Logo is making history with Finding Prince Charming, where a baker's dozen men will fight for a relationship with one lucky guy. The show is following the trend other popular dating shows, like ABC's The Bachelor. But Finding Prince Charming and The Bachelor are still different. While Finding Prince Charming is clearly borrowing some things from the more famous show, it's also unique, and not just because it features gay men instead of a collection of women vying for the Bach's affections.
Certainly, sexual orientation will affect the show, particularly since it doesn't seem like there'a anything in place that's stopping the contestants from hooking up with one another while they wait to find out if they've been chosen to live "happily every after." By the way, according to a report from the NY Daily News, that's exactly what happened... allegedly there will be multiple pairings between contestants that pop up over the course of the season.
But putting aside the differences that arose from choosing a group of men to date one man, there are more differences between the two shows then you might think. Even if everything about The Bachelor makes you gag — or you simply need a break after that season of Bachelor in Paradise — you may still be intrigued by the concept of Finding Prince Charming.
The Lead Is Unconventional
The titular "Prince Charming," Robert Sepulveda, Jr., told People magazine that he worked as a male escort in the past to help pay his bills. "I didn't want to have to talk about that time in my life again," he told the magazine. "But I'm not ashamed of my past. I own it, and I talk about it with the guys on [the show.]" In comparison to The Bachelor, which isn't always the most sex positive, the Finding Prince Charming lead having this type of past is a huge contrast to the more conservative Bachelors on ABC.
It Has A Celebrity Host
While Chris Harrison is certainly a celebrity to Bachelor fans, he's best known for his role as the host of the series, while Lance Bass, who's hosting Finding Prince Charming, was already much better known for his time as a member of NSYNC and when he publicly came out as gay a decade ago.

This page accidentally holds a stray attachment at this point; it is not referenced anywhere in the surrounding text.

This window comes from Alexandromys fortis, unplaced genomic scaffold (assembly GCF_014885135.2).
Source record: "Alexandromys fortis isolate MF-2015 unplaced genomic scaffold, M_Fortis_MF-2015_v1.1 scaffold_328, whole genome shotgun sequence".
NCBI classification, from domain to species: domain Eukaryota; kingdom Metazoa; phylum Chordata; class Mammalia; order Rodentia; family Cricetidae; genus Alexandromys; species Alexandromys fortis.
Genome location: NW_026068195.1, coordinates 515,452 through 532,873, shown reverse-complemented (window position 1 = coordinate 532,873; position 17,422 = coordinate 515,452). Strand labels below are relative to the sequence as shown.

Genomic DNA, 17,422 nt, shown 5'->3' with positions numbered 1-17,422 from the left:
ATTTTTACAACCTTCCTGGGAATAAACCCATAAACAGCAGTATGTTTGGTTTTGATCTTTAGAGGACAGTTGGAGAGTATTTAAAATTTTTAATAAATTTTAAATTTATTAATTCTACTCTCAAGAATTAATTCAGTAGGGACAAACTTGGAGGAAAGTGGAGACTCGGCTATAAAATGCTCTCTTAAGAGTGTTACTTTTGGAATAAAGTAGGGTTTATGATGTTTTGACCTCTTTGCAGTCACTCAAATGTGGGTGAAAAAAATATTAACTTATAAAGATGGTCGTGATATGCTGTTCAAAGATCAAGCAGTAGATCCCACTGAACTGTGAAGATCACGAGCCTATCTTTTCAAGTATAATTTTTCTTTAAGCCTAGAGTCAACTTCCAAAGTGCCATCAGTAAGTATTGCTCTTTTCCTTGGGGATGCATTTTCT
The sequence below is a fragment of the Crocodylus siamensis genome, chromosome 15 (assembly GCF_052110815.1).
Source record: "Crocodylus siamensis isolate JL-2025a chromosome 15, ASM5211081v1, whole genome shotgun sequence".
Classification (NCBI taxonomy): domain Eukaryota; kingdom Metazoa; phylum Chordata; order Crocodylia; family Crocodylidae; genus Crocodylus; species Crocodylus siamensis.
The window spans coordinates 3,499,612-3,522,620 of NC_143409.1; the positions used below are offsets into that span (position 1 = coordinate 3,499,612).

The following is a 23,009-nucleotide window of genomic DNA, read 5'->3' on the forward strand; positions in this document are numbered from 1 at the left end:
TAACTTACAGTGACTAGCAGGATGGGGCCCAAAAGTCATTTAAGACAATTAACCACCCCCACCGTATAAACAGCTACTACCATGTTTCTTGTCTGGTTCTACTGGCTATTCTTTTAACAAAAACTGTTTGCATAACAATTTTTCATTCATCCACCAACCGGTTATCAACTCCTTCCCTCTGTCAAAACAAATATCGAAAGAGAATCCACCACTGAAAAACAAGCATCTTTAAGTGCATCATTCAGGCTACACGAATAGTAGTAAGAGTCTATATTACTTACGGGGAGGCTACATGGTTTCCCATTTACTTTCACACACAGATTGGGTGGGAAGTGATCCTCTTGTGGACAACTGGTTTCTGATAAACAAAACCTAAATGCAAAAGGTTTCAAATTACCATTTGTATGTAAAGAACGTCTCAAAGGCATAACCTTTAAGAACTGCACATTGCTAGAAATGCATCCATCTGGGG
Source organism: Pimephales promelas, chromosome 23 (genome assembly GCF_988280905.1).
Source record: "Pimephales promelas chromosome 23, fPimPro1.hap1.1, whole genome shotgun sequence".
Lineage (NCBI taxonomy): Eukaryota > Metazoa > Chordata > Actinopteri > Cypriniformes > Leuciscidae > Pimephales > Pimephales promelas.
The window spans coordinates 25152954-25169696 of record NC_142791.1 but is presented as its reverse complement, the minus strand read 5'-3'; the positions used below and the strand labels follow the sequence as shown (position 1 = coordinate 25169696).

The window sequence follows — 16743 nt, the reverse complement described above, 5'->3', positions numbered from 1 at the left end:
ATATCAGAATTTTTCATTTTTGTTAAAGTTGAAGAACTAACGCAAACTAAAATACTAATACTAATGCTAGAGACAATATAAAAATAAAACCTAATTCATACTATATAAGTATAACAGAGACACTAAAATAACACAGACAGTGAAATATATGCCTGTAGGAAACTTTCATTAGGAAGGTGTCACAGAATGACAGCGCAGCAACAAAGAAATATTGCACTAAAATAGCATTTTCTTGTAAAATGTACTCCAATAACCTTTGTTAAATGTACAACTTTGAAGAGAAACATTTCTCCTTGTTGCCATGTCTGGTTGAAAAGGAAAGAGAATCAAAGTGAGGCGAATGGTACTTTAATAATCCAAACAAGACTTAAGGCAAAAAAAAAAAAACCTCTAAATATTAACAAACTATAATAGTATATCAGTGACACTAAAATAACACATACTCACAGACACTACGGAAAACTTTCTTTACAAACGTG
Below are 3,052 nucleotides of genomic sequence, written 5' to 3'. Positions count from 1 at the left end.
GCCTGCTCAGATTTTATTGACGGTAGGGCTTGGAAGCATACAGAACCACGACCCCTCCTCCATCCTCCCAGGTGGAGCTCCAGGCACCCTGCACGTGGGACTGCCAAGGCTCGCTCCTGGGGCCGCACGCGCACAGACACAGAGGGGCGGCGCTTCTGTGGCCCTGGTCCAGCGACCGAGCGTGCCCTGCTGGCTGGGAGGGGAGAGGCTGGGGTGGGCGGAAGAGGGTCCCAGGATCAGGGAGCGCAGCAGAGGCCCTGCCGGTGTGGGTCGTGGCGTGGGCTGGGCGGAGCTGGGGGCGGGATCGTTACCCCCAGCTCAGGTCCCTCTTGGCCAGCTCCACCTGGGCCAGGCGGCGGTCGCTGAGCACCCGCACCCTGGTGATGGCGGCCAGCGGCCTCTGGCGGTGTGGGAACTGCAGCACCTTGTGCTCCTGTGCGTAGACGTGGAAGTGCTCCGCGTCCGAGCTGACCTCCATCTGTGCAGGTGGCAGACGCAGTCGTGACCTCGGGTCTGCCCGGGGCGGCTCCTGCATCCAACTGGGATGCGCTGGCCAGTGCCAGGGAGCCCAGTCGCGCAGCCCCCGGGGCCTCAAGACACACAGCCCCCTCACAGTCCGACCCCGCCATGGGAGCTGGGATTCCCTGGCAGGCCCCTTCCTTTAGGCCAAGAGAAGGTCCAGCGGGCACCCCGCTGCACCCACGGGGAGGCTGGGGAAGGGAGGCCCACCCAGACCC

On the whole, the cast of Finding Prince Charming is pretty white. But in addition to casting the Latino Sepulveda, Jr., there are three black men vying for his affections, which is a high number in comparison with most Bachelor and Bachelorette seasons, according to The Wrap.
There May Be A Huge Bombshell
On the ABC franchises, a "dramatic reveal" usually means one of the ladies admitting that she's either a mom or a virgin. On Finding Prince Charming, one of the contestants will allegedly reveal he is HIV positive, according to TMZ. It's great that the show is taking the time to show that an HIV positive person can still have an active and enriching dating life.
The Fairytale Romance Is Totally Different
The Bachelor is sickly sweet, from the rose motif to the way the dates can be super cheesy. And, on the surface, Finding Prince Charming is just as corny. But there's the added baggage that many of these men likely weren't able to grow up openly gay, or have suffered discrimination because of their sexual orientation. The straight couples on The Bachelor and Bachelorette don't have to worry about this, since they fit the ideal promoted in every other piece of media about love stories. The Finding Prince Charming cast are, in a way, trailblazers, by being framed as a fairytale couple.
It Doesn't Have Any Continuity Yet
While The Bachelor started out as a simple dating show, at this point, it has so many spinoffs, variations, and built in traditions that it's so much more. Everything on The Bachelor from the limo entrances to the proposals is now a part of the crazy dance that can take you from a small town professional to a TV celebrity that can, if you play your cards right, lead to appearances on up to three series, and maybe even your own spinoff.
Until Finding Prince Charming has over 20 seasons of its own, I doubt it will come anywhere close to having The Bachelor's arcane complications and complex mating rituals. But until then, it might be interesting to watch the show develop its own traditions and see if they rival the weirdness of the more storied series. Fans can tune in Thursday at 9 p.m. ET to watch it all go down.
Images: Logo; Giphy (2)